A redefinition of the meaning of selfobject and selfobject transferences is also apparent in motivational and intersubjective theory. For example, Lichtenberg, Lachmann, and Fossage (1992), 1996) evolved a theory of psychoanalytic technique that redefines the meaning of selfobject transferences as conceptualized by Kohut to that of selfobject experiences as aspects of what Lichtenberg (1989) has termed the attachment motivational system. Lichtenberg et al. (1992) clearly state that "mirroring, twinship, and idealization are central to the development of the attachment motivational system" (p. 136).
The proposed theory of technique includes the concepts of motivational systems earlier formulated by Lichtenberg (1989):
- the need for psychic regulation of physiological requirements,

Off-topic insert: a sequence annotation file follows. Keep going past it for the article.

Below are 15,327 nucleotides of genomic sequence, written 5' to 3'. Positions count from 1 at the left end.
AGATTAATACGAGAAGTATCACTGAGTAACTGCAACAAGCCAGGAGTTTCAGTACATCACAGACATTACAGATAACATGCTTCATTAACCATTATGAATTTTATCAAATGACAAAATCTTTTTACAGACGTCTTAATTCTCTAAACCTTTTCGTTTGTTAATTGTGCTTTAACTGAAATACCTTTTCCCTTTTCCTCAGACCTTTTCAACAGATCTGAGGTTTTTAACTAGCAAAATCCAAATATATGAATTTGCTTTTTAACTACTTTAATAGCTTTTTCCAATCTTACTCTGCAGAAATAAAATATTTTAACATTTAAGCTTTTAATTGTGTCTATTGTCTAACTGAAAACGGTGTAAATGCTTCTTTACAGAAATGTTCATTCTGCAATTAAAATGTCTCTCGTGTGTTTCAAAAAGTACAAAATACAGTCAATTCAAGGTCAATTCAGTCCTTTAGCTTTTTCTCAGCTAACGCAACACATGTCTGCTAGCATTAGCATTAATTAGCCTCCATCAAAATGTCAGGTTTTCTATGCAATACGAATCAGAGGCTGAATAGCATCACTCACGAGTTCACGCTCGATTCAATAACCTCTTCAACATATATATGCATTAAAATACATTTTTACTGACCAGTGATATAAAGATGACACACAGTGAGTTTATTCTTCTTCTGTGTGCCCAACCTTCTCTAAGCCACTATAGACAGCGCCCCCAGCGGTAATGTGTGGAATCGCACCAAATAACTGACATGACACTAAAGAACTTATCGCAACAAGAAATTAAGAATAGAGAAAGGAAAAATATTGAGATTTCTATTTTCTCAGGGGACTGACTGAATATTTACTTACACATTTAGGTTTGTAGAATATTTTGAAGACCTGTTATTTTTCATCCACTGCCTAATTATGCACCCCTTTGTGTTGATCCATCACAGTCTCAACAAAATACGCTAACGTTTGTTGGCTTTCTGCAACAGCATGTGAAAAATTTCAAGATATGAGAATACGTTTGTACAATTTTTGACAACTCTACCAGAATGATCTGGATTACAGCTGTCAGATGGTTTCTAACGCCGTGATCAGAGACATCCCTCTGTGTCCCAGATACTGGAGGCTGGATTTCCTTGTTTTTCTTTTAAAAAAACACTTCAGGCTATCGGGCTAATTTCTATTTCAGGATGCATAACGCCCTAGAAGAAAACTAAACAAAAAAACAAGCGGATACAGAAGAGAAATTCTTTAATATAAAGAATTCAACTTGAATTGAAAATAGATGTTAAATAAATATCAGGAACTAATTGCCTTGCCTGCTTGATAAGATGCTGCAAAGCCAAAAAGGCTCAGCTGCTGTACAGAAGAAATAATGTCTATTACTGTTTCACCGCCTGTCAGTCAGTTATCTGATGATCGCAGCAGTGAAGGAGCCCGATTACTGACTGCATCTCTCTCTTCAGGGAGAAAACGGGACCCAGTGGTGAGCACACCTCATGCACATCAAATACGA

- the need for attachment and later affiliation,
- the need for exploration and assertion,
- the need to react aversively through antagonism or withdrawal (or both),
- the need for sensual enjoyment and sexual excitement.
Redefining the meaning of selfobject transferences as aspects of an attachment motivational system voids Kohut's meaning of selfobject and selfobject transferences as unique developmental needs that are the primary focus of analysis.
From an intersubjective point of view, selfobject transferences are only one of many unconscious ways of organizing activity. For example, Trop (1994) states that they represent "one of a multiplicity of unconscious, automatic, and repetitive ways that patients organize their experience of the analyst. Selfobject transferences, in other words, are a class of invariant organizing principles" (p. 79).